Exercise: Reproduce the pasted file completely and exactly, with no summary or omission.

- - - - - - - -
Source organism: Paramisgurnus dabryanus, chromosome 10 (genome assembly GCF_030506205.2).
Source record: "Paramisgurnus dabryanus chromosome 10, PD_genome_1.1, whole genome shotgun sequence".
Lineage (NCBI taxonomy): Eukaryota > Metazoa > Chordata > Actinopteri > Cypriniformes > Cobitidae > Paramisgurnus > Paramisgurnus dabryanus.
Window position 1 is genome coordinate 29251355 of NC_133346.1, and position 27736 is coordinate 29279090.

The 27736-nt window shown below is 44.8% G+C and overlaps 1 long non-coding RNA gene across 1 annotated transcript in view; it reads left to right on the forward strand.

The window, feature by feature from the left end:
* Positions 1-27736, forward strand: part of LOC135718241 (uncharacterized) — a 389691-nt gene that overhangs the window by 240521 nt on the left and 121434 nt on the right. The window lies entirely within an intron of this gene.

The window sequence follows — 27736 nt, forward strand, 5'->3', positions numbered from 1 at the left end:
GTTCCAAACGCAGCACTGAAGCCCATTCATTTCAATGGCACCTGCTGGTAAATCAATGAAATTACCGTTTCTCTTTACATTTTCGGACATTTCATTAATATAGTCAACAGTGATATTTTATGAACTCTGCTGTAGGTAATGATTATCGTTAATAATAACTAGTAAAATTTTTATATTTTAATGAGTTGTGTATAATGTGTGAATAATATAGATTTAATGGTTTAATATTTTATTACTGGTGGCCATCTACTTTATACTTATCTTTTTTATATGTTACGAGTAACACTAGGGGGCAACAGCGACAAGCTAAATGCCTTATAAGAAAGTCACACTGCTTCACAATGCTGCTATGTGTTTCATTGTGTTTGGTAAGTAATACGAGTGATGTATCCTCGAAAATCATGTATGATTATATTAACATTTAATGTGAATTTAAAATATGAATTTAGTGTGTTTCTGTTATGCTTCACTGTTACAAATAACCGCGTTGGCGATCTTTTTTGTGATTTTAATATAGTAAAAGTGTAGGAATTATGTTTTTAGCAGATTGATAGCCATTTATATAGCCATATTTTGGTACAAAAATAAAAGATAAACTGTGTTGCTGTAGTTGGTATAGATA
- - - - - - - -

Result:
Source organism: Paramisgurnus dabryanus, chromosome 10 (genome assembly GCF_030506205.2).
Source record: "Paramisgurnus dabryanus chromosome 10, PD_genome_1.1, whole genome shotgun sequence".
Lineage (NCBI taxonomy): Eukaryota > Metazoa > Chordata > Actinopteri > Cypriniformes > Cobitidae > Paramisgurnus > Paramisgurnus dabryanus.
Window position 1 is genome coordinate 29251355 of NC_133346.1, and position 27736 is coordinate 29279090.

The 27736-nt window shown below is 44.8% G+C and overlaps 1 long non-coding RNA gene across 1 annotated transcript in view; it reads left to right on the forward strand.

The window, feature by feature from the left end:
* Positions 1-27736, forward strand: part of LOC135718241 (uncharacterized) — a 389691-nt gene that overhangs the window by 240521 nt on the left and 121434 nt on the right. The window lies entirely within an intron of this gene.

The window sequence follows — 27736 nt, forward strand, 5'->3', positions numbered from 1 at the left end:
GTTCCAAACGCAGCACTGAAGCCCATTCATTTCAATGGCACCTGCTGGTAAATCAATGAAATTACCGTTTCTCTTTACATTTTCGGACATTTCATTAATATAGTCAACAGTGATATTTTATGAACTCTGCTGTAGGTAATGATTATCGTTAATAATAACTAGTAAAATTTTTATATTTTAATGAGTTGTGTATAATGTGTGAATAATATAGATTTAATGGTTTAATATTTTATTACTGGTGGCCATCTACTTTATACTTATCTTTTTTATATGTTACGAGTAACACTAGGGGGCAACAGCGACAAGCTAAATGCCTTATAAGAAAGTCACACTGCTTCACAATGCTGCTATGTGTTTCATTGTGTTTGGTAAGTAATACGAGTGATGTATCCTCGAAAATCATGTATGATTATATTAACATTTAATGTGAATTTAAAATATGAATTTAGTGTGTTTCTGTTATGCTTCACTGTTACAAATAACCGCGTTGGCGATCTTTTTTGTGATTTTAATATAGTAAAAGTGTAGGAATTATGTTTTTAGCAGATTGATAGCCATTTATATAGCCATATTTTGGTACAAAAATAAAAGATAAACTGTGTTGCTGTAGTTGGTATAGATA